Alina Zagitova, the reigning Olympic and world figure skating champion, is taking a break from competition.
Zagitova said she is focusing on non-competitive shows and needs to find motivation to compete again, according to a Russian translation, after being supplanted by younger Russians this fall.
“I will stay on ice, and I will continue my training,” she said, according to a TASS translation. “I think it would be the right thing to do, because I’m going to learn some new elements.”
Zagitova reportedly announced Friday on Russian TV that she will not compete at the national championships later this month, nor apply for a spot on the Russian team for the European Championships in January or the world championships in March.
In PyeongChang, Zagitova became the second-youngest Olympic women’s singles champion at age 15. Last season, she was fifth at Russian Nationals (behind three junior skaters) and second at the European Championships but bounced back to win the world title.
This season, Zagitova struggled to keep up with younger countrywomen throwing quadruple jumps and triple Axels who share her coach of Eteri Tutberidze.
“This is her decision, and, regretfully, it did not come out of thin air,” Tutberidze said, according to TASS. “Alina has been talking about this for about 18 months.
“The past 18 months when she kept competing and fighting, were difficult.”
“She skates beautifully, and she looks very good on ice, so the entire team of coaches tried to persuade her to continue. I think she would eventually arrive at the decision [to resume competitions]: she would not even make a pause in her training, so that she could return at any moment.”
Zagitova, who has never attempted a triple Axel or quad in competition, was second and third at two Grand Prix Series stops, then sixth in the six-skater field at the Grand Prix Final last week.
First-year-senior Russians Alena Kostornaia, Anna Shcherbakova and Alexandra Trusova swept the podium.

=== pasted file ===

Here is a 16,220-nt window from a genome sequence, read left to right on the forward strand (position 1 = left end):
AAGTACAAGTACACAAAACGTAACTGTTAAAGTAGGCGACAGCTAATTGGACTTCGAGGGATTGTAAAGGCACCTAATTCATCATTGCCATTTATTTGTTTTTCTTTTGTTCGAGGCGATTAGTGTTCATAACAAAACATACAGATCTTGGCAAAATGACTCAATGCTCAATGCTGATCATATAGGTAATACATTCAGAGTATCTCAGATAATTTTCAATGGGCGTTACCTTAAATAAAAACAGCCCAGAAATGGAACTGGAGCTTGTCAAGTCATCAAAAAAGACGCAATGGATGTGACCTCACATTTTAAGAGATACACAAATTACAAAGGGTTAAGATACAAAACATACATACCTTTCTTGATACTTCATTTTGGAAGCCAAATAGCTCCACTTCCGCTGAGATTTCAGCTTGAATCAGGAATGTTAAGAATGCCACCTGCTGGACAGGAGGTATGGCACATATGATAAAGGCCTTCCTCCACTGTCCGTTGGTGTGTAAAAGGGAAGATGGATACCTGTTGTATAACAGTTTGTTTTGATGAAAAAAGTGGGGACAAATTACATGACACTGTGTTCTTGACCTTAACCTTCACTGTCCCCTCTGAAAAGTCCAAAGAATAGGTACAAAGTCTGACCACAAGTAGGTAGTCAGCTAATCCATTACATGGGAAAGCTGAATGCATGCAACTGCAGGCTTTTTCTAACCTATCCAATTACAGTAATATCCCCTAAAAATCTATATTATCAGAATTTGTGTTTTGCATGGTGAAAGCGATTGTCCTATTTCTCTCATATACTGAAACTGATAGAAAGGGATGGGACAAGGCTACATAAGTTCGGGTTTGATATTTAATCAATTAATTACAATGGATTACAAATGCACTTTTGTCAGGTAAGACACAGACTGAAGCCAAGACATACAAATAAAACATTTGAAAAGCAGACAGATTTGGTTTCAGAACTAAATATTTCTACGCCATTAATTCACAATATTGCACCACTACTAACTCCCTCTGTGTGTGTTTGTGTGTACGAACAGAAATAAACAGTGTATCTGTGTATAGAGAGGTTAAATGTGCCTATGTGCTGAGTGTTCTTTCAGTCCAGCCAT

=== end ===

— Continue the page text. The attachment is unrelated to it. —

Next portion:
“Olympic champion all ready to be dethroned, really, in such a big way by her younger training mates,” NBC Sports analyst Johnny Weir said while commentating Zagitova’s last-place Grand Prix Final free skate, looking ahead to Russian Nationals. “She’s got so much work to do. So many things to learn, quads, triple Axels. … People judge you by how you get up from defeat. She’s got to claw her way up.”
“It must be such a hard position to be in,” NBC Sports analyst Tara Lipinski said as Zagitova awaited her free skate score. “This entire year is about adjusting her expectations until she does learn a quad or a triple Axel. … Just watching her here is breaking my heart.”
The Russian system produced a conveyor belt of skaters in this decade, with new teens constantly replacing past champions.
Adelina Sotnikova and Yuliya Lipnitskaya earned gold medals in Sochi, then stopped competing in 2016.
Elizaveta Tuktamysheva swept Grand Prix Final, European and world titles in 2014-15, but while competitive since has not returned to worlds or competed in an Olympics.
Yevgenia Medvedeva went undefeated for two years from 2015-17 before being supplanted by Zagitova in PyeongChang. She left Tutberidze’s group and took bronze at last season’s worlds but has not won on the top level in two years.
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